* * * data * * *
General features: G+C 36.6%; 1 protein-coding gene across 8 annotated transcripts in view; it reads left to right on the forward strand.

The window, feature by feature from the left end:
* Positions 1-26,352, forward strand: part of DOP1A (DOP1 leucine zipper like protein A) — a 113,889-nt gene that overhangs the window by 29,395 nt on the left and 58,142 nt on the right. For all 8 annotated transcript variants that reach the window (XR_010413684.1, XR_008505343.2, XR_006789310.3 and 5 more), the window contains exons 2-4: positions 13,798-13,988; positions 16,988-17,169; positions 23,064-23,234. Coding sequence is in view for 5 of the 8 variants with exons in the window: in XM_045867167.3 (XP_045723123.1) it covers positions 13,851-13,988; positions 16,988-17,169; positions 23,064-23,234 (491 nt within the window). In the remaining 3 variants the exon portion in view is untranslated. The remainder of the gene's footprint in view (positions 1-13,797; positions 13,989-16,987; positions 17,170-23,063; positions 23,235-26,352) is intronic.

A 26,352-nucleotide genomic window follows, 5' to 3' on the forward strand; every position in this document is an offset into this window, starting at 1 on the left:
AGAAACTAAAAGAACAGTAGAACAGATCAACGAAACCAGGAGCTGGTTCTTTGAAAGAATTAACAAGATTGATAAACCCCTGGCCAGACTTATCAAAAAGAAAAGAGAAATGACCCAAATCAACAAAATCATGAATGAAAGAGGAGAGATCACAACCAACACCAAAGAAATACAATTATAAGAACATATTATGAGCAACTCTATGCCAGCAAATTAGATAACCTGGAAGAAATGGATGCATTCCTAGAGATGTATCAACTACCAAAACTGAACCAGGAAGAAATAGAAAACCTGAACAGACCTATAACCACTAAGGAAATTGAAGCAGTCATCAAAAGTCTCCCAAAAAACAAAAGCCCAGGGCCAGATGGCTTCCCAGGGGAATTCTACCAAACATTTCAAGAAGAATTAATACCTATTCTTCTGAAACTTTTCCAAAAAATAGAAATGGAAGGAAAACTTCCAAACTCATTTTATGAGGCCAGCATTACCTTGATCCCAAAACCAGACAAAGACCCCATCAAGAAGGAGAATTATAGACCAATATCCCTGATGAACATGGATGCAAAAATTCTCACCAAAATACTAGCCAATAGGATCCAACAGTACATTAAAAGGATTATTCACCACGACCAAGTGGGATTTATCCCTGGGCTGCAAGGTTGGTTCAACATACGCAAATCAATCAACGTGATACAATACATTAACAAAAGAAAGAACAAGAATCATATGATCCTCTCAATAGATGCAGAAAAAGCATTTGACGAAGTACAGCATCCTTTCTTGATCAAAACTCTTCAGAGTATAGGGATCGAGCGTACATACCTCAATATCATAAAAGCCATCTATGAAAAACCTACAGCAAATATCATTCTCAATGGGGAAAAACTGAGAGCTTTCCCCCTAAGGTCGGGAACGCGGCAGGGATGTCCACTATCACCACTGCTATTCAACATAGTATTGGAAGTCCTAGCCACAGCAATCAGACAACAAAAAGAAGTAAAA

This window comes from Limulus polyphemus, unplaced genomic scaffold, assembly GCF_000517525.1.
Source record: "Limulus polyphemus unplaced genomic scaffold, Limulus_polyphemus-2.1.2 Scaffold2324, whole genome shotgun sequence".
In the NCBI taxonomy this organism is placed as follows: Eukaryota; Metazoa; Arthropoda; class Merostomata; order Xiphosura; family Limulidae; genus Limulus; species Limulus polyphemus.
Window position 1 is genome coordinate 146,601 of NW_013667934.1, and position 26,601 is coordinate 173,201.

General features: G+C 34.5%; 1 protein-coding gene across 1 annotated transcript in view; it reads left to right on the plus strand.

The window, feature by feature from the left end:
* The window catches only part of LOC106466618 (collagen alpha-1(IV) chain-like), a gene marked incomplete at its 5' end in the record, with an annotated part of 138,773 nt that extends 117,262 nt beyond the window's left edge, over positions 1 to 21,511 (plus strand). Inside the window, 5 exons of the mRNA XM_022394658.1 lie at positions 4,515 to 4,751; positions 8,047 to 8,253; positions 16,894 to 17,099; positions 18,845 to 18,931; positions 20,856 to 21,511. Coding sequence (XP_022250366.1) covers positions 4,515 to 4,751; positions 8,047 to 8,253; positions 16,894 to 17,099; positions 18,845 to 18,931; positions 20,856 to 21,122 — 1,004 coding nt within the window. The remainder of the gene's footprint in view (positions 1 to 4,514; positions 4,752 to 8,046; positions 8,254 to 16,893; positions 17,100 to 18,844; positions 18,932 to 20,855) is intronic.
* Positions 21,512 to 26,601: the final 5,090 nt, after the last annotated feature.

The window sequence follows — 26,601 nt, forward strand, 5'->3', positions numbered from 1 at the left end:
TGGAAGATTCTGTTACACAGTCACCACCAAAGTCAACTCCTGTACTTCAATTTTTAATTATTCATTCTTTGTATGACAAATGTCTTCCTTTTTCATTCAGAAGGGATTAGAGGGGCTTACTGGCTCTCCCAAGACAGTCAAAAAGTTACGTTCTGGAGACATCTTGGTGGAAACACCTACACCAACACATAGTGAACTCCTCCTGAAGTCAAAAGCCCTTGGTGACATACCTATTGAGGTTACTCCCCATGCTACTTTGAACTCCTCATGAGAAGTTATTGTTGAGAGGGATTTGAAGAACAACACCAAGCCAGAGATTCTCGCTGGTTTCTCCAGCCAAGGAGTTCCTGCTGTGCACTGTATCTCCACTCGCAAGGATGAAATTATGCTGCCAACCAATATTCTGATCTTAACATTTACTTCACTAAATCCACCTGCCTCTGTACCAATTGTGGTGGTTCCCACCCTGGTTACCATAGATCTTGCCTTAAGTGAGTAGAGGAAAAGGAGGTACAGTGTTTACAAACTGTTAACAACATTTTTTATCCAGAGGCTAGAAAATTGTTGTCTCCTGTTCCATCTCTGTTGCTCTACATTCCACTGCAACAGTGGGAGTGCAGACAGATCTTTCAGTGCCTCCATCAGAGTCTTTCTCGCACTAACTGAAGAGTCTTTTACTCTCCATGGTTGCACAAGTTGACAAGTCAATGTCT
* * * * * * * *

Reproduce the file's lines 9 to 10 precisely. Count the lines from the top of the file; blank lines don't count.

Window position 1 is genome coordinate 146,601 of NW_013667934.1, and position 26,601 is coordinate 173,201.

General features: G+C 34.5%; 1 protein-coding gene across 1 annotated transcript in view; it reads left to right on the plus strand.